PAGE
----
Doing Away With Sin 2
Doing Away With Sin 2
To make her holy, cleansing her by the washing with water through the word, and to present her to himself as a radiant church, without stain or wrinkle or any other blemish, but holy and blameless. (Ephesians 5:26,27—NIV)
Could you imagine a Bride of the Lamb that consists of believers who are forgiven but not transformed morally, who are not new creatures except by an assigned righteousness? I doubt that you picture the new Jerusalem as being a city of sinful people.
So even those who hold to the concept that the new covenant is a better covenant only to the extent of a longer lasting forgiveness must admit that somewhere, at some point, an actual deliverance and transformation must take place.
By deliverance we mean control over the impulse to sin and ultimately the removal of the source of the sin from us.
By transformation we are speaking of the death of our adamic nature; the forming of Christ in us; the coming of the Father and the Son to dwell in the new nature that has been formed in us; and finally the resurrection of our physical body and the clothing of it with a house of eternal life from Heaven—a robe of righteousness that of itself desires righteousness, holiness, and stern obedience to God.
Total forgiveness. Total deliverance from all that is of Satan. Total transformation into the moral and physical image of Jesus Christ. All these are contained in the Christian salvation.
There has been some unscriptural guessing concerning how and when such deliverance and transformation shall occur, supposing we shall be made perfect instantly by dying or else by Divine power when the Lord appears. We will discuss in a moment the issue of how and when we are made new righteous creations.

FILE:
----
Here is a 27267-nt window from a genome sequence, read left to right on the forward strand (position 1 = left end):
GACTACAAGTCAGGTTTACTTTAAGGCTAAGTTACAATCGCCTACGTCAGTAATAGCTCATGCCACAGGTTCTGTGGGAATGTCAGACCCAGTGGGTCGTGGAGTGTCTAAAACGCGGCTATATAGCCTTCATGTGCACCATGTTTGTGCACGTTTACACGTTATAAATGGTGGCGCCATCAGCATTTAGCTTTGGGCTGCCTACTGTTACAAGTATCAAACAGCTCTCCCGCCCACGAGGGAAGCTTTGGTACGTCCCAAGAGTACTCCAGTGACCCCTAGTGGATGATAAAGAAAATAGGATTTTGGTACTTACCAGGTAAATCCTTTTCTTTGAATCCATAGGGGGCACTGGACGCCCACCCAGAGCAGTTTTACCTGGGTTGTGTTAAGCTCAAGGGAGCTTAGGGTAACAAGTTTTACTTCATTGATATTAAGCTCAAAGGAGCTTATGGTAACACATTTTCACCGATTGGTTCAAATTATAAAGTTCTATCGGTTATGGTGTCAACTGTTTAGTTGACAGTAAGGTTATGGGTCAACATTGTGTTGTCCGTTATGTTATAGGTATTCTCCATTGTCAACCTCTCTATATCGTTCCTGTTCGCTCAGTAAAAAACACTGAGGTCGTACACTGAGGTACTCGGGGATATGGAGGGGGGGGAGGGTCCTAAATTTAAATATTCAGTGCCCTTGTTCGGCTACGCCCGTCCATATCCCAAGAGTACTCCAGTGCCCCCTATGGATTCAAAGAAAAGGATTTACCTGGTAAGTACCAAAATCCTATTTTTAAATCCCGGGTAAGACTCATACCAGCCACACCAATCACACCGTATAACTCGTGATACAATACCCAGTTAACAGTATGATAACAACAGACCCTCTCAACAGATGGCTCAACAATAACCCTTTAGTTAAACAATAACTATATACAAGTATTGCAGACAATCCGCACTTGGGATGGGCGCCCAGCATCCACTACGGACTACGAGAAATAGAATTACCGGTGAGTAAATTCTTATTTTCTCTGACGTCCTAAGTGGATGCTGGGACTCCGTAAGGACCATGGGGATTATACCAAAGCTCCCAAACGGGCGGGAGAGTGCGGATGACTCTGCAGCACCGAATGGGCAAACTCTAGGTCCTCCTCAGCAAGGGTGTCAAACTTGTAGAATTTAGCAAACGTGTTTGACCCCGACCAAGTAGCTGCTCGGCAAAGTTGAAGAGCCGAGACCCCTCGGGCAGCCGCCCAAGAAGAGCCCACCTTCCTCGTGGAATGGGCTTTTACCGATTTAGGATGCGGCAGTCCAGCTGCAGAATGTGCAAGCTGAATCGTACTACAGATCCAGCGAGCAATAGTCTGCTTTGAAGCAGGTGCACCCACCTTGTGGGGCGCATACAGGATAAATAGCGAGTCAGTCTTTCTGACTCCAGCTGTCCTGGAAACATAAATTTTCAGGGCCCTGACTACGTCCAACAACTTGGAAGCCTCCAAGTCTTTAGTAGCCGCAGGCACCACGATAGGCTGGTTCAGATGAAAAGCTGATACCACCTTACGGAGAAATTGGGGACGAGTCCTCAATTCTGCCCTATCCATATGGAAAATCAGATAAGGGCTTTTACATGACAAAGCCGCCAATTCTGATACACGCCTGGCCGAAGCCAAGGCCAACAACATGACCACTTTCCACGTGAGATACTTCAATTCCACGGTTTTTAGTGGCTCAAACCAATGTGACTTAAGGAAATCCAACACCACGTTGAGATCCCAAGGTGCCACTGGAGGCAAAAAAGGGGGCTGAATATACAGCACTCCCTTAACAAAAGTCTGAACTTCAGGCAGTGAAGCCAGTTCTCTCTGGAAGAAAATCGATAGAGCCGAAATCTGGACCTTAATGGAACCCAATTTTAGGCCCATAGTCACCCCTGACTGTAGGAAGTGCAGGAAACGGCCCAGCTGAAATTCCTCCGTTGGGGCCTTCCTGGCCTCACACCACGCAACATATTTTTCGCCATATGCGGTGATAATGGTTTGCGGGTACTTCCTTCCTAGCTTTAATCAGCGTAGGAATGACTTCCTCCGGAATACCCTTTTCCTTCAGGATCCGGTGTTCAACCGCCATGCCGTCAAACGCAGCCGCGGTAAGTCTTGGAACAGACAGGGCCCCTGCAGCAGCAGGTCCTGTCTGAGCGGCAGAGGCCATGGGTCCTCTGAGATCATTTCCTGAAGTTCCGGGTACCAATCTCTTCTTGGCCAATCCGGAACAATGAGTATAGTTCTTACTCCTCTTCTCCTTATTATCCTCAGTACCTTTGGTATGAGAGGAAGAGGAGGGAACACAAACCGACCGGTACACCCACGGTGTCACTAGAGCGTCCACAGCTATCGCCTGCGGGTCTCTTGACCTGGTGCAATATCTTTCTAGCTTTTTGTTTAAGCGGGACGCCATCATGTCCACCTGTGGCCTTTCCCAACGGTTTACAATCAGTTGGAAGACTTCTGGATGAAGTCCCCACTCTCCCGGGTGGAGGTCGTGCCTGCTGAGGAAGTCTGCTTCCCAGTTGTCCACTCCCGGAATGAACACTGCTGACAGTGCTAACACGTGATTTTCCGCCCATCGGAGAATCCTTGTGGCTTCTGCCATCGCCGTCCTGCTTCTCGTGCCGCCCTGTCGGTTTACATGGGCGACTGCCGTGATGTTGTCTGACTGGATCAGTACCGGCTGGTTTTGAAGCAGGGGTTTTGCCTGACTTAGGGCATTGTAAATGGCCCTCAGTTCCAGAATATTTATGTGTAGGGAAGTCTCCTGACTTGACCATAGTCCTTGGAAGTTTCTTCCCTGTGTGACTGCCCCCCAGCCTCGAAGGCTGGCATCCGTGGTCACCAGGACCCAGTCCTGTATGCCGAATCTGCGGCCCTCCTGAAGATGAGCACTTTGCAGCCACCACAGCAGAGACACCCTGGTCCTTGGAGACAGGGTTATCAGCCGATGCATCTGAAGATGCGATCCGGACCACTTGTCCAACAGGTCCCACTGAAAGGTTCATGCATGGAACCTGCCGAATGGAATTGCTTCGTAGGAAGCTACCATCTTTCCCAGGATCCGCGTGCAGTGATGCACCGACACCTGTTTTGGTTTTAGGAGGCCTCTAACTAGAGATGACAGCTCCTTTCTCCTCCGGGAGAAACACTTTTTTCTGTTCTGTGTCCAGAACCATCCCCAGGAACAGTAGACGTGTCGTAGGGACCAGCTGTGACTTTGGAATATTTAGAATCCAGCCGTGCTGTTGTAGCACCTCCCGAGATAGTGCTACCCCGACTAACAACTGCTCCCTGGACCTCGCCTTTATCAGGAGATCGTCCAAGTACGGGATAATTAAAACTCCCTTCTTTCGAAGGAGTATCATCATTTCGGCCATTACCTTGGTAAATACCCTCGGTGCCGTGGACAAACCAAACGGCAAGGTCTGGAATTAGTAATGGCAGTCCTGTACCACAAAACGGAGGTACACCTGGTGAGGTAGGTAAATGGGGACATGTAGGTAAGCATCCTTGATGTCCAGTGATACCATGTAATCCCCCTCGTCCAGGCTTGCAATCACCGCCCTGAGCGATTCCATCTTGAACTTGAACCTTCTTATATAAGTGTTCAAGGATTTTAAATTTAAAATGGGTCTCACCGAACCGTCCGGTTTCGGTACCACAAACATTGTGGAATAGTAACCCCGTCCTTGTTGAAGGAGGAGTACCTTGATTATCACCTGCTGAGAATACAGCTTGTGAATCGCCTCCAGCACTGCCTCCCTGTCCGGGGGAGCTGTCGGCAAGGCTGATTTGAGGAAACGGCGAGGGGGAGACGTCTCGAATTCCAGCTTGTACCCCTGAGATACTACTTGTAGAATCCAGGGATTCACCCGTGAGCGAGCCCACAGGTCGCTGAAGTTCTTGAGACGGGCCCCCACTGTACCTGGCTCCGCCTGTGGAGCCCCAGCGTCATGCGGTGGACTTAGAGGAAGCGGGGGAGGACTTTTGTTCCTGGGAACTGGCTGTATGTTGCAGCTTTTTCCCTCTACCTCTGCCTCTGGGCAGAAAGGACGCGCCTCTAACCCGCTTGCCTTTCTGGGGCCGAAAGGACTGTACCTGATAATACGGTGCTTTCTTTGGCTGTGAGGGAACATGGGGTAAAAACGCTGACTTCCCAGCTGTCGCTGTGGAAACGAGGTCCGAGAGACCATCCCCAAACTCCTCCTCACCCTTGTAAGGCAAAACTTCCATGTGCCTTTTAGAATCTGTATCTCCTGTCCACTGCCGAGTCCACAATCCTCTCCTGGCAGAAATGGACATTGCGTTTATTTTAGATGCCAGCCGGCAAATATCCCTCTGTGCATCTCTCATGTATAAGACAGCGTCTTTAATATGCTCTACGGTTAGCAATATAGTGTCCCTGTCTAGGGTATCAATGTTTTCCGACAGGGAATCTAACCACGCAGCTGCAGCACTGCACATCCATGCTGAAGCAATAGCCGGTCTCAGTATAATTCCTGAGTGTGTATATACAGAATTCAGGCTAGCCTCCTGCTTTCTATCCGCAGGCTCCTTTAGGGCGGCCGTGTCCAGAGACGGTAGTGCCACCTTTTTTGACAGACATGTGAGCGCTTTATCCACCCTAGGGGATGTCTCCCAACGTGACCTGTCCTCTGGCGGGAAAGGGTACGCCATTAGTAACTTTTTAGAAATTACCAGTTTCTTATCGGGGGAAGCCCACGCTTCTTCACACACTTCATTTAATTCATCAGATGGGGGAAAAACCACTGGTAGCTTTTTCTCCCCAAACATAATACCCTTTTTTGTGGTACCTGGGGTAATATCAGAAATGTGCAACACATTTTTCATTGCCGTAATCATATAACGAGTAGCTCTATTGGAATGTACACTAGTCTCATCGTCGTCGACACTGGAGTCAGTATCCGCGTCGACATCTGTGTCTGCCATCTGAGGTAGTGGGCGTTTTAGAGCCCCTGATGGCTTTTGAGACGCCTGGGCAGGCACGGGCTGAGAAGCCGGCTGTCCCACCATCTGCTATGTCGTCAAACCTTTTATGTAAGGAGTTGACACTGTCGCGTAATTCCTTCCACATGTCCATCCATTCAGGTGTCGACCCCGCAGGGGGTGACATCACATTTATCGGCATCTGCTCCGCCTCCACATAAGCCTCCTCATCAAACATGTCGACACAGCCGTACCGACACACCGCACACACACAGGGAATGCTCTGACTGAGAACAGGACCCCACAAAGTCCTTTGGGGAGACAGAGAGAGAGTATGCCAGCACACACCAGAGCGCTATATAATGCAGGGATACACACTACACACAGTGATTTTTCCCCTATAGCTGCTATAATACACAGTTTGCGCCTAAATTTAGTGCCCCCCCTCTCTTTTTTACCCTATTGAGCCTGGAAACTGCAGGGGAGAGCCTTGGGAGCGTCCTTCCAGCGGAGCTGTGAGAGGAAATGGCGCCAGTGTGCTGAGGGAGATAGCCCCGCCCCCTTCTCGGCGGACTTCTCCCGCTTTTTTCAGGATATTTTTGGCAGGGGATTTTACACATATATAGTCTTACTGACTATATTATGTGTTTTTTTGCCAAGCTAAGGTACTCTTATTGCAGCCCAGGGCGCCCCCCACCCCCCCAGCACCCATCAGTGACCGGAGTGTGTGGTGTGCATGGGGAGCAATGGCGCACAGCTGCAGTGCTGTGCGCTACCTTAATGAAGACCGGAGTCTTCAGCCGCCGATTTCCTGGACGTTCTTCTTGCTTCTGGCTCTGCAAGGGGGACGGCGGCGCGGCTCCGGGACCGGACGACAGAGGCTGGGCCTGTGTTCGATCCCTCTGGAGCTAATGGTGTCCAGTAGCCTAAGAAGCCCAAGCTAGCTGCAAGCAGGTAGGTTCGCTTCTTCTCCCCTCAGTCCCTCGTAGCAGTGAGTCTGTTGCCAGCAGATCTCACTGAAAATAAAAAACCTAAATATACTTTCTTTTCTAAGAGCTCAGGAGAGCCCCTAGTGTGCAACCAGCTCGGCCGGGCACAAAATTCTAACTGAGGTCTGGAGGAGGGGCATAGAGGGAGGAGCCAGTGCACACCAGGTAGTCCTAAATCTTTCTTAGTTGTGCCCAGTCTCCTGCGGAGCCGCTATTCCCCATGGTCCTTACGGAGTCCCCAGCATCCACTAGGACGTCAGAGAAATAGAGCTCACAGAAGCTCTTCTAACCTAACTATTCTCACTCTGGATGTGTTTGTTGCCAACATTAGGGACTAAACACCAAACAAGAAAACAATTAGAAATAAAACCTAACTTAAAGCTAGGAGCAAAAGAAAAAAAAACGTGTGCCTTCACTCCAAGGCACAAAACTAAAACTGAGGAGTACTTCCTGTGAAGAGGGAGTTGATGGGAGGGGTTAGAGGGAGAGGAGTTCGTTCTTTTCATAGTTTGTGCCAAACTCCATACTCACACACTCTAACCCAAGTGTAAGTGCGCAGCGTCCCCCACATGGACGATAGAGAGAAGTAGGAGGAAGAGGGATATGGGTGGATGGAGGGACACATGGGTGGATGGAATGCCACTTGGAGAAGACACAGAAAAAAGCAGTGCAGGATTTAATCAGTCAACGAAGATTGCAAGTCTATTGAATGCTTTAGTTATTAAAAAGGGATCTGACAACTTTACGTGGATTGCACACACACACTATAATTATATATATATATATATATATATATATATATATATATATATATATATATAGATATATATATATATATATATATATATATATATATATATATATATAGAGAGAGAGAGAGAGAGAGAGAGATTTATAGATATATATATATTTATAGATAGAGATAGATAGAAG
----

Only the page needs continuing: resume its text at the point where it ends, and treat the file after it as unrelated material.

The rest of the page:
The New Covenant Is Not Just a Better Forgiveness
First of all, let us put an end to the assumption that the Israelites were not actually forgiven under the old covenant.
And do with this bull just as he did with the bull for the sin offering. In this way the priest will make atonement for them, and they will be forgiven. (Leviticus 4:20—NIV)
"And they will be forgiven." This expression appears several times in Leviticus and Numbers, referring to the atonement made by animal sacrifices.
The term "forgiven" is an absolute. Either the Israelites were forgiven or they were not forgiven. To teach that the new covenant is merely a better forgiveness is to suggest that, unlike the old covenant under which forgiveness lasted only from sacrifice to sacrifice, the new covenant offers a state of forgiveness that endures forever no matter what we do. This concept, expressed or implied, seems to permeate Christian thinking.
While the idea of eternal forgiveness might be a logical interpretation of the reasoning in the ninth and tenth chapters of the Book of Hebrews, it still does not answer the question of when and how the actual transformation of our personality will take place. Also, it most assuredly is not in line with the majority of the statements of the Gospel accounts, the Epistles, and the Book of Revelation.
To be continued. Doing Away With Sin 3